When in doubt, ask your customers

Companies try many different marketing tools and techniques in their quest to increase sales. Caroline Harrison has recently noticed a particularly unusual promotion offered by one of America’s leading toothpaste brands.

I’d like to make it clear from the start that there is more to my life than watching TV.  Please don’t read too much into the fact that, for the second time in a month, I am writing a Thursday Night Insight article about a commercial I have seen on TV!  However, once again a television advertisement caught my attention.

The commercial in question was for Crest’s Whitening Expressions toothpaste.  In it, Celebrity Chef Emeril Lagasse is seen filming a commercial to promote the fourth and newest product in this toothpaste range.  Whilst cleaning his teeth, he is so impressed by the bold flavor that he feels obliged to repeat his favorite catch phrase bam!”  At this point, I have to say I was fairly unimpressed by the advert, not finding it the slightest bit amusing.

Lagasse, however, was clearly struggling with the exclamation bam!”  It just wouldn’t suffice; it simply wasn’t powerful enough to convey what he was feeling as he brushed his teeth with Whitening Expressions.  When the director shouts cut” and they begin to discuss how the shoot is progressing, Lagasse explains his conundrum: This new product might be bigger than bam!” 

What could be bigger than bam?” asks an astonished assistant.

Lagasse’s response: I dunno.  Let’s ask America”

And here we come to the part where I really started to pay attention.  Because the advert ends with an invitation for the Great American Public to submit its own suggestions for a brand tagline.

From September 15 through October 17, consumers can upload their suggestion on video to the YouTube website, capturing, in 10 words or less, what they feel to be the essence of this brand.

Clever, huh?

From the public’s point of view, there’s a real incentive to take part.  An incentive in the shape of $5,000, a trip to New York City, and the chance to see your winning idea become a reality in a TV commercial.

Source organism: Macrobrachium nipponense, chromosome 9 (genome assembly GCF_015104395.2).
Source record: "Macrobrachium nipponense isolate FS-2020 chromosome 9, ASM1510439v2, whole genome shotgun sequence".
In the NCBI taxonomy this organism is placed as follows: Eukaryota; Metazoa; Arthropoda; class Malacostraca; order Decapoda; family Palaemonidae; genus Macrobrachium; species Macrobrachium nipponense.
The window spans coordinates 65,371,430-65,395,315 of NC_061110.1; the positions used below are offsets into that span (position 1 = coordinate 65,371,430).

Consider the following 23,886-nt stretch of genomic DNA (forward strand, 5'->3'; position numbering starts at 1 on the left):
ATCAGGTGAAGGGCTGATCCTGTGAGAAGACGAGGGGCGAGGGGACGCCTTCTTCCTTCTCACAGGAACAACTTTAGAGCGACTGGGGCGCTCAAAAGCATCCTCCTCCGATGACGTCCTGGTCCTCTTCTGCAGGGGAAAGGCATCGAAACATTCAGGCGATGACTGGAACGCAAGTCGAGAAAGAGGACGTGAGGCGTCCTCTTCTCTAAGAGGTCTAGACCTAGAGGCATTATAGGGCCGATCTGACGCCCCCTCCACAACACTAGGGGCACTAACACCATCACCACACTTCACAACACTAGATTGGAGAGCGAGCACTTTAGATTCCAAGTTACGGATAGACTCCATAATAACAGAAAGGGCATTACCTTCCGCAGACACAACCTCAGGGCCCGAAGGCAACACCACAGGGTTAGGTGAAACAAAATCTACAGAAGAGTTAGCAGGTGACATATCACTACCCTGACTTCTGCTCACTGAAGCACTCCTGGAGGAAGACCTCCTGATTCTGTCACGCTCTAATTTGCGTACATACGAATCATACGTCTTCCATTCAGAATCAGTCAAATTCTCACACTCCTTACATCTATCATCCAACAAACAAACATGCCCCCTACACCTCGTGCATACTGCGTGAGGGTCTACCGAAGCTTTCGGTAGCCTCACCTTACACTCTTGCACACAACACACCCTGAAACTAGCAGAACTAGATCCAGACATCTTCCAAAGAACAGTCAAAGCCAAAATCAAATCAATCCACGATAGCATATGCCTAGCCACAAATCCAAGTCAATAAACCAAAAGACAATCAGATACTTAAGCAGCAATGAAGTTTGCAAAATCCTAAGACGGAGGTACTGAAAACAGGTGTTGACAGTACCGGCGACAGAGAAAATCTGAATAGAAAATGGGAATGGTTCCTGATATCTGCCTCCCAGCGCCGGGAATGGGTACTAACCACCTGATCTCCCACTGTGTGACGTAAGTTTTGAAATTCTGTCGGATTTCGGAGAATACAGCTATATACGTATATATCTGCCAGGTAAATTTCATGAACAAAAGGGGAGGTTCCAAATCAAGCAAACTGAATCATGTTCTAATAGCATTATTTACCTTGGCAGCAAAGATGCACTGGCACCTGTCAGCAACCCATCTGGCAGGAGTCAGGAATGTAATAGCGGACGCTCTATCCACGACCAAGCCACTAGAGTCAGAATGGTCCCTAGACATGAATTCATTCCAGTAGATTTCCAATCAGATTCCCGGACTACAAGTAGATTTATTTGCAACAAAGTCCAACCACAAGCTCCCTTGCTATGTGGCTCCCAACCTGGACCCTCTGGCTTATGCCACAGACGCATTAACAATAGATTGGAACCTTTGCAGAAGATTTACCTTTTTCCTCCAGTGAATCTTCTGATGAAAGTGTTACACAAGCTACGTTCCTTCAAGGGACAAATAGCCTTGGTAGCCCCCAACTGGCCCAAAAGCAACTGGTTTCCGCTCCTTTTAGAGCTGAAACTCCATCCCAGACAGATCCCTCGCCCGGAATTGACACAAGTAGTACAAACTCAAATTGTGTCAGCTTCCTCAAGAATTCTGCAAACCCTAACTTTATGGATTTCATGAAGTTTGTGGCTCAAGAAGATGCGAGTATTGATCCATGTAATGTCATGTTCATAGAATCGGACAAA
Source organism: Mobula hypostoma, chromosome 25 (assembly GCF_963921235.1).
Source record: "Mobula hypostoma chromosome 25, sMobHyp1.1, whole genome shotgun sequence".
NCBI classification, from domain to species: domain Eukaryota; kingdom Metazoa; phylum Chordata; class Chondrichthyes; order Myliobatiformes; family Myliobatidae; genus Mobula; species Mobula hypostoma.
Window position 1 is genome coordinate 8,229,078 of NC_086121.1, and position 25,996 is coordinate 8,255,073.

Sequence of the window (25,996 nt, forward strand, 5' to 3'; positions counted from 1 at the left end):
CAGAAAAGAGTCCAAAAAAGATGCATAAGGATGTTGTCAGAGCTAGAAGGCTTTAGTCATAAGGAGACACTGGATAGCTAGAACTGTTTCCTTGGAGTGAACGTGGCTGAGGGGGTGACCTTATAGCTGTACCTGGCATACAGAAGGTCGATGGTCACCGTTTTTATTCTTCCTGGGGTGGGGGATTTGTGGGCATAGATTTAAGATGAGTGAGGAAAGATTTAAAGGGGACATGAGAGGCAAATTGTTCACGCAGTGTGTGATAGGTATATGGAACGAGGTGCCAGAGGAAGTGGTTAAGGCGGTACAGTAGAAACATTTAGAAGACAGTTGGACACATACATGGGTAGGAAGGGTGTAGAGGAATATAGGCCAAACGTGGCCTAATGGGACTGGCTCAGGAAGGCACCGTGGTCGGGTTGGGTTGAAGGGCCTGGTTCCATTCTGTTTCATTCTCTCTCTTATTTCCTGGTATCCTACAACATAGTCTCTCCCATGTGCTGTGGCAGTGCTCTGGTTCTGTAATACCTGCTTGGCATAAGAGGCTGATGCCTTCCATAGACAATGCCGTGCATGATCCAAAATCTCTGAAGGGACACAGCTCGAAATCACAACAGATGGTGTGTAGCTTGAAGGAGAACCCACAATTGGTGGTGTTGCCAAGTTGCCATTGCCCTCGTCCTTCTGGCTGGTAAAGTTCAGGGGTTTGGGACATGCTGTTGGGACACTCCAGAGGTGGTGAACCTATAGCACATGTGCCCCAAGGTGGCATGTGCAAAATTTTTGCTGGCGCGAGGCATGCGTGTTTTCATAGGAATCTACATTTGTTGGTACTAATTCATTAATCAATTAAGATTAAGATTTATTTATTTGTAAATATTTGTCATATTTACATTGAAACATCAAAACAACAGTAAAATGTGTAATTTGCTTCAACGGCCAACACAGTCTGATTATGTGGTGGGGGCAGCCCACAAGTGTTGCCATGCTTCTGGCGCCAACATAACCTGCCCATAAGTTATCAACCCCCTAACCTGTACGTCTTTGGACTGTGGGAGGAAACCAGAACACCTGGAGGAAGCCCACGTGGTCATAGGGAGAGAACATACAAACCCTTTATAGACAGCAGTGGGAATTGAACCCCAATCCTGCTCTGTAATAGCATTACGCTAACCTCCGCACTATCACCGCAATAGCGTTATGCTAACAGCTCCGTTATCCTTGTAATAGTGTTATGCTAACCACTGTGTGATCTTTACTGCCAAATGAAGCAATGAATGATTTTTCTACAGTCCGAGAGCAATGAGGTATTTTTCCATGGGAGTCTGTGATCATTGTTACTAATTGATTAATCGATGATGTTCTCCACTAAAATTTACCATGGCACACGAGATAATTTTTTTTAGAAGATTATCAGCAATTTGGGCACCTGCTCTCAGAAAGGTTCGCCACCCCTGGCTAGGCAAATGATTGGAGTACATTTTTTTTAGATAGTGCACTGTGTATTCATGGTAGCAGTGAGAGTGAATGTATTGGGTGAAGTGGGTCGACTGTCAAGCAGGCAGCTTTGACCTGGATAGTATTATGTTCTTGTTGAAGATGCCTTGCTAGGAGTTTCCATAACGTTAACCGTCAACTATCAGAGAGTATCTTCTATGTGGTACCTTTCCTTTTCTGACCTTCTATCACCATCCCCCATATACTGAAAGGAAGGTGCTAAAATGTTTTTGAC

And those lazy Crest marketing executives?  Well, they can just sit back, relax, and wait for the good ideas to come flooding in.  America will come up with an ingenious, inspired, and creative strapline, and they won’t have to tax their brains or lift a finger.

Of course, I realize that it’s not really as simple as that.  Obviously a great deal of thought, discussion, hard work, and money has already gone into this campaign.

What’s more, those cunning folk at Crest are actually employing some of the golden rules of marketing:

  • They’re opening a dialogue with their customers;
  • They’re actively engaging them with their product;
  • They’re incentivizing and encouraging new people to try their brand (sure, you’re not obliged to buy the product if you want to enter the competition, but you must stand a better chance of submitting that winning slogan if you’ve truly experienced the product and understand all the benefits it brings);
  • They are, in a manner of speaking, getting feedback on what the public thinks of their product, which will no doubt help to shape future branding, advertising, and marketing decisions; and
  • Through the unusual execution of this campaign they’re showing themselves to be innovative and somewhat cutting edge.

By using the YouTube website, the marketing team behind Crest is potentially appealing to a whole new group of purchasers.  But by doing this, will they alienate their older, more established, or less technology-savvy customers? 

Maybe they will a little, but I doubt it will have much of a negative effect.  Whilst the campaign may not be to everyone’s taste, I think those consumers who buy this brand of toothpaste week-in, week-out would be unlikely to stop because of this commercial. 

Any who do cease, will, I suspect, be far outnumbered by those who decide to give it a try for a once. 

As for those toothpaste purchasers who are not brand loyal and who switch between a number of different products depending on special offers, current promotions and the like – well I would hazard a guess that some may be tempted to buy Crest this week on the back of the hype and publicity surrounding this campaign.

Of course, Procter & Gamble who manufactures Crest is not the first corporation to use the idea of a competition as a promotional tool, but it is still a fairly unusual and unique concept.  What’s more, as technology advances and companies seek more creative and innovative ways to market their offerings, I feel pretty sure we’re only going to see more of this type of campaign.

If you want to stand a chance of winning, click here to check the competition rules and find out how to submit your entry.  Good luck!

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